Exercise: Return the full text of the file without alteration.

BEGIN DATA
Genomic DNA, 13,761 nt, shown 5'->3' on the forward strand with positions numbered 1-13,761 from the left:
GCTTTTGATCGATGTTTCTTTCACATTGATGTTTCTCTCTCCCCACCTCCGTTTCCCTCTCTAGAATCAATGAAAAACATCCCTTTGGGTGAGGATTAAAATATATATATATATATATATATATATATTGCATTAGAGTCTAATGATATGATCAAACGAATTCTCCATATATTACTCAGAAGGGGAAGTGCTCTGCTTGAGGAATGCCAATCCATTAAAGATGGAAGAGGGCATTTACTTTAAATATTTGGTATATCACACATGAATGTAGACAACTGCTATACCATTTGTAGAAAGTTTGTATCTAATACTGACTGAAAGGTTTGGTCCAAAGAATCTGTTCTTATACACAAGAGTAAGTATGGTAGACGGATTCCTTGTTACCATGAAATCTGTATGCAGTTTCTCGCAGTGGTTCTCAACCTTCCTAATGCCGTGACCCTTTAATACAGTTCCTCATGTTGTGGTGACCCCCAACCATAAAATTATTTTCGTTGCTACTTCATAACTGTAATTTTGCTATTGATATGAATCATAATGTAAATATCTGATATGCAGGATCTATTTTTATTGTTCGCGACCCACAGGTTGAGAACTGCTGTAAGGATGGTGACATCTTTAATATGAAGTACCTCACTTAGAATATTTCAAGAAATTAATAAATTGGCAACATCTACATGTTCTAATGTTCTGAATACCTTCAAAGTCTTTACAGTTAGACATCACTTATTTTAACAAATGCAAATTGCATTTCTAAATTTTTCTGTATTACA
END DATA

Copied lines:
Genomic DNA, 13,761 nt, shown 5'->3' on the forward strand with positions numbered 1-13,761 from the left:
GCTTTTGATCGATGTTTCTTTCACATTGATGTTTCTCTCTCCCCACCTCCGTTTCCCTCTCTAGAATCAATGAAAAACATCCCTTTGGGTGAGGATTAAAATATATATATATATATATATATATATATTGCATTAGAGTCTAATGATATGATCAAACGAATTCTCCATATATTACTCAGAAGGGGAAGTGCTCTGCTTGAGGAATGCCAATCCATTAAAGATGGAAGAGGGCATTTACTTTAAATATTTGGTATATCACACATGAATGTAGACAACTGCTATACCATTTGTAGAAAGTTTGTATCTAATACTGACTGAAAGGTTTGGTCCAAAGAATCTGTTCTTATACACAAGAGTAAGTATGGTAGACGGATTCCTTGTTACCATGAAATCTGTATGCAGTTTCTCGCAGTGGTTCTCAACCTTCCTAATGCCGTGACCCTTTAATACAGTTCCTCATGTTGTGGTGACCCCCAACCATAAAATTATTTTCGTTGCTACTTCATAACTGTAATTTTGCTATTGATATGAATCATAATGTAAATATCTGATATGCAGGATCTATTTTTATTGTTCGCGACCCACAGGTTGAGAACTGCTGTAAGGATGGTGACATCTTTAATATGAAGTACCTCACTTAGAATATTTCAAGAAATTAATAAATTGGCAACATCTACATGTTCTAATGTTCTGAATACCTTCAAAGTCTTTACAGTTAGACATCACTTATTTTAACAAATGCAAATTGCATTTCTAAATTTTTCTGTATTACA